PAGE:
Tabun (nerve agent)

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-50 °C, 223 K, -58 °F

247.5 °C, 521 K, 478 °F

Tabun or GA is an extremely toxic chemical substance. It is a clear, colorless, and tasteless liquid with a faint fruity odor.[1] It is classified as a nerve agent because it fatally interferes with normal functioning of the mammalian nervous system. As a chemical weapon, it is classified as a weapon of mass destruction by the United Nations according to UN Resolution 687, and its production is strictly controlled and stockpiling outlawed by the Chemical Weapons Convention of 1993. Tabun is the first of the so-called G-series nerve agents along with GB (sarin), GD (soman) and GF (cyclosarin).

Although pure tabun is clear, less-pure tabun may be brown. It is a volatile chemical, although less so than either sarin or soman; because of this, tabun can be used to contaminate water.[1]

Tabun can be destroyed with bleaching powder, though the poisonous gas cyanogen chloride is produced.[2]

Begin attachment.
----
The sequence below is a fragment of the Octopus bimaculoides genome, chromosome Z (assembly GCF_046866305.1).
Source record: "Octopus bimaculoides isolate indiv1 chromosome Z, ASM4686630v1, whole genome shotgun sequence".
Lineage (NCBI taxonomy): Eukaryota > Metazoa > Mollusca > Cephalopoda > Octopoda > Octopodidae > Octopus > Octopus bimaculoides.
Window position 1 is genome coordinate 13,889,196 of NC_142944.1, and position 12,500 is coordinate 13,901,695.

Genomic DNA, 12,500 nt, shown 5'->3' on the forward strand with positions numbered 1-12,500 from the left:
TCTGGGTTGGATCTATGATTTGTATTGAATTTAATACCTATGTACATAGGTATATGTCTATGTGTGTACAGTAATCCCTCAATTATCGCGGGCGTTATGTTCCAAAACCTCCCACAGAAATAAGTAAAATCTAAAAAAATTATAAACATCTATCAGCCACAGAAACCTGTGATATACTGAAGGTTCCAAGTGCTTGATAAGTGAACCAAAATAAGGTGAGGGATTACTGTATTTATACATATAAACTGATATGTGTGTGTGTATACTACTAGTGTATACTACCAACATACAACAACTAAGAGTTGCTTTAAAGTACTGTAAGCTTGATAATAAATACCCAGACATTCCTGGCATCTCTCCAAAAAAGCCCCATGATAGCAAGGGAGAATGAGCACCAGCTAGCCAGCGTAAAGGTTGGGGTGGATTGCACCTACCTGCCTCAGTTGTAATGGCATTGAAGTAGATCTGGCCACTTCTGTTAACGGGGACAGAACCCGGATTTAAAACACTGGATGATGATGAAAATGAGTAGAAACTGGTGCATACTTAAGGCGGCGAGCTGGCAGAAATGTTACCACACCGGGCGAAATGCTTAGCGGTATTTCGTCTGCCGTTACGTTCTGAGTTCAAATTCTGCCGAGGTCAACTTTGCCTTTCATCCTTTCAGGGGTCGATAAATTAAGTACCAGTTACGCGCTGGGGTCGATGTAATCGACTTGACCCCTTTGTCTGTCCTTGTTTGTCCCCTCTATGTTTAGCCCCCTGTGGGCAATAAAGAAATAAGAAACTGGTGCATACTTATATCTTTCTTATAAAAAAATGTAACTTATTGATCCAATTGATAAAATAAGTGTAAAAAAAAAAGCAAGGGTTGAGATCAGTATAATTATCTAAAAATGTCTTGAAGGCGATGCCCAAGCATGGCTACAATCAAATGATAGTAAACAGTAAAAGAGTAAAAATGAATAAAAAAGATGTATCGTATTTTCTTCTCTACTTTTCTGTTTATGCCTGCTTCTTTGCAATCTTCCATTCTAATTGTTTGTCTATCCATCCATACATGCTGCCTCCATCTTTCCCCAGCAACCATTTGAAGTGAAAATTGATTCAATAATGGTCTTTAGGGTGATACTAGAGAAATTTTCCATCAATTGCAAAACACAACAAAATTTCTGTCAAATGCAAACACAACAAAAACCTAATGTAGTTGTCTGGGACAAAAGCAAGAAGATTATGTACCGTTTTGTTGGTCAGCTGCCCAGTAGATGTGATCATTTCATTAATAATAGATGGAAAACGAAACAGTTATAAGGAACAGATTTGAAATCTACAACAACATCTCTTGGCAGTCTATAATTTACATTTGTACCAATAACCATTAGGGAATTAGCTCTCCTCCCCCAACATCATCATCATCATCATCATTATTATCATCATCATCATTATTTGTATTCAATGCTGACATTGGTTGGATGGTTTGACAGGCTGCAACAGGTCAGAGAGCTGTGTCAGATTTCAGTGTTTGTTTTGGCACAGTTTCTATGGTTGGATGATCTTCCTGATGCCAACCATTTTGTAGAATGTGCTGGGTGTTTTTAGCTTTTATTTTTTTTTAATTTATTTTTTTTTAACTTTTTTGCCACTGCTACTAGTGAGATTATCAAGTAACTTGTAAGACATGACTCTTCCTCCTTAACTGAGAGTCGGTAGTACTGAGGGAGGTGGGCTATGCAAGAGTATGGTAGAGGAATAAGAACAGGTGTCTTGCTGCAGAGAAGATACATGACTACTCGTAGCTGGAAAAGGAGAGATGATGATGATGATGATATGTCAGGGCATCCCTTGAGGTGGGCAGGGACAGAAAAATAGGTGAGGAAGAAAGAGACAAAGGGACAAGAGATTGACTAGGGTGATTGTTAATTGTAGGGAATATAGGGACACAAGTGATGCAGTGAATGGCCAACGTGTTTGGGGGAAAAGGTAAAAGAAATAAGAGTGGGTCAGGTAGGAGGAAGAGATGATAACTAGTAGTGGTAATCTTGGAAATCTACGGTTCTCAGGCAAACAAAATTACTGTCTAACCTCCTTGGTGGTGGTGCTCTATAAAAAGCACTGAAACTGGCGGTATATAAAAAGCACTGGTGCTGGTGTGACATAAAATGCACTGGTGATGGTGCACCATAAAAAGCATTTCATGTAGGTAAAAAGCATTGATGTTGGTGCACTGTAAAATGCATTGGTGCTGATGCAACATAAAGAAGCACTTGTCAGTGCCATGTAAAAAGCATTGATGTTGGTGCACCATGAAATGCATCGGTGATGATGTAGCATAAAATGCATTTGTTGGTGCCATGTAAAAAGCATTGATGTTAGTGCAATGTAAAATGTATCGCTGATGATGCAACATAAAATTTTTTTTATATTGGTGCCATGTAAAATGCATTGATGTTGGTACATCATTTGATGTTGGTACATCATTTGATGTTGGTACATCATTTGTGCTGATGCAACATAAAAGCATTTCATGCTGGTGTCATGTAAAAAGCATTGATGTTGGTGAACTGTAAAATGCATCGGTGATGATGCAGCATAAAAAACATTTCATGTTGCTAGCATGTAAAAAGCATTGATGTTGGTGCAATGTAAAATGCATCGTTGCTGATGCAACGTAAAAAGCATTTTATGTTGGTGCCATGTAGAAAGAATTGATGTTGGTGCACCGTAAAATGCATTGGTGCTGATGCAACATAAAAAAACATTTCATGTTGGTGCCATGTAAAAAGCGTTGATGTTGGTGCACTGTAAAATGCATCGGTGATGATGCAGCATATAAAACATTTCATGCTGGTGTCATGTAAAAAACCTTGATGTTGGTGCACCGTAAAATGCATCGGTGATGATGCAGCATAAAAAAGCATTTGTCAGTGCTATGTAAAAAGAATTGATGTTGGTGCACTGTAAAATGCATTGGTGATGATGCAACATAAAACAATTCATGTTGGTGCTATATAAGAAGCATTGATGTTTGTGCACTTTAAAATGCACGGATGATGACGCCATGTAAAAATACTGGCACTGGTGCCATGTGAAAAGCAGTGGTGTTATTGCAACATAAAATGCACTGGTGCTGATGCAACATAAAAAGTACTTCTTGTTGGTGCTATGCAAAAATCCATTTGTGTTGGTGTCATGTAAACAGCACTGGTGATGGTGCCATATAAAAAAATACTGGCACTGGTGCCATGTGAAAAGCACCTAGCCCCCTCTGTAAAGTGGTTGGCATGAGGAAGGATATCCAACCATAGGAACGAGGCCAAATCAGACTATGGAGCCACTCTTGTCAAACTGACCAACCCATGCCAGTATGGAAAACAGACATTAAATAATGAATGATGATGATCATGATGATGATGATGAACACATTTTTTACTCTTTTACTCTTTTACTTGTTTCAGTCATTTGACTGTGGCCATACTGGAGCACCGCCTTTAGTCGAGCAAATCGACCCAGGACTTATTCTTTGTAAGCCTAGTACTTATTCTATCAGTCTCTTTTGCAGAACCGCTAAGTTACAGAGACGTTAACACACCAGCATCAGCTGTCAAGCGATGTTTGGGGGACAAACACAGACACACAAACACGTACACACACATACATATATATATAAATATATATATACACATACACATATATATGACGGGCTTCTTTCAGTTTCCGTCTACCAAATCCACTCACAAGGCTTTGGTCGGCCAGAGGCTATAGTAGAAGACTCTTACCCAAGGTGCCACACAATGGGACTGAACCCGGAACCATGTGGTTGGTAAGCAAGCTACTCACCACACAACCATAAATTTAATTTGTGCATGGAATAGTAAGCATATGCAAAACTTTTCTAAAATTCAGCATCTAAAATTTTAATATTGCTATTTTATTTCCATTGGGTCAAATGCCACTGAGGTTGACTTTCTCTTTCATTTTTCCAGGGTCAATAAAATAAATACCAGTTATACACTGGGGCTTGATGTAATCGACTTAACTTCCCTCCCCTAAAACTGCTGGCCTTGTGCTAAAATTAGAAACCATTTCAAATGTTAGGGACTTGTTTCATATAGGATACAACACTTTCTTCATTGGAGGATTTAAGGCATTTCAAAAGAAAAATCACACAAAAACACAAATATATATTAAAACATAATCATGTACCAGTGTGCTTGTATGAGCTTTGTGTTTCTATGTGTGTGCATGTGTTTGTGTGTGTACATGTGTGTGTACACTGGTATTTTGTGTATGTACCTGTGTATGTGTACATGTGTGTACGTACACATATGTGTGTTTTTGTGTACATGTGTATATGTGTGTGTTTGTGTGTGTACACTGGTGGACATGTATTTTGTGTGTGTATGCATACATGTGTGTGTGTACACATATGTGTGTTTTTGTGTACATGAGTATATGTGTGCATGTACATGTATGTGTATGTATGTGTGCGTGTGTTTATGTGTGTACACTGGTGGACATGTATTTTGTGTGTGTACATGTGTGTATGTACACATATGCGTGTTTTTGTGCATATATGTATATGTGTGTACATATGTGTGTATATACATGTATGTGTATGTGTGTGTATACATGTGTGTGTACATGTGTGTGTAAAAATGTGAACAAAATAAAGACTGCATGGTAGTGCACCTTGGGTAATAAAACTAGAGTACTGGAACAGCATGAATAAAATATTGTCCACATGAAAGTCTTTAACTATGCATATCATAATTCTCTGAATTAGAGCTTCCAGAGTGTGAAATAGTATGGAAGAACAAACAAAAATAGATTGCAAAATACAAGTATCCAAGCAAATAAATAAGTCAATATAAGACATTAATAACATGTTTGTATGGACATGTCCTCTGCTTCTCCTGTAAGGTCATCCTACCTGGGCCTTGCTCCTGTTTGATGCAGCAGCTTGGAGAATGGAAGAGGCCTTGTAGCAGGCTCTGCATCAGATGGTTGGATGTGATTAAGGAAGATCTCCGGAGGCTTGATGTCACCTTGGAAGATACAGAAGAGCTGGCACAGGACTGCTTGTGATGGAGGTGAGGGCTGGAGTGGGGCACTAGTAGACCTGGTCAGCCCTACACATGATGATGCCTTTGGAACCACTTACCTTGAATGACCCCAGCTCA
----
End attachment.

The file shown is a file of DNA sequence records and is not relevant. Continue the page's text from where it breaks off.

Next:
Contents

Effects of overexposure

The symptoms of exposure include:[2][3][4] nervousness/restlessness, miosis (contraction of the pupil), rhinorrhea (runny nose), excessive salivation, dyspnea (difficulty in breathing due to bronchoconstriction/secretions), sweating, bradycardia (slow heartbeat), loss of consciousness, convulsions, flaccid paralysis, loss of bladder and bowel control, apnea (breathing stopped) and lung blisters. The exact symptoms of overexposure are similar to those created by all nerve agents. Tabun is toxic even in minute doses. The number and severity of symptoms which appear vary according to the amount of the agent absorbed and rate of entry of it into the body. Very small skin dosages sometimes cause local sweating and tremors accompanied with characteristically constricted pupils with few other effects. Tabun is about half as toxic as sarin by inhalation, but in very low concentrations it is more irritating to the eyes than sarin. Also, tabun breaks down slowly, which after repeated exposure can lead to build up in the body.[1]

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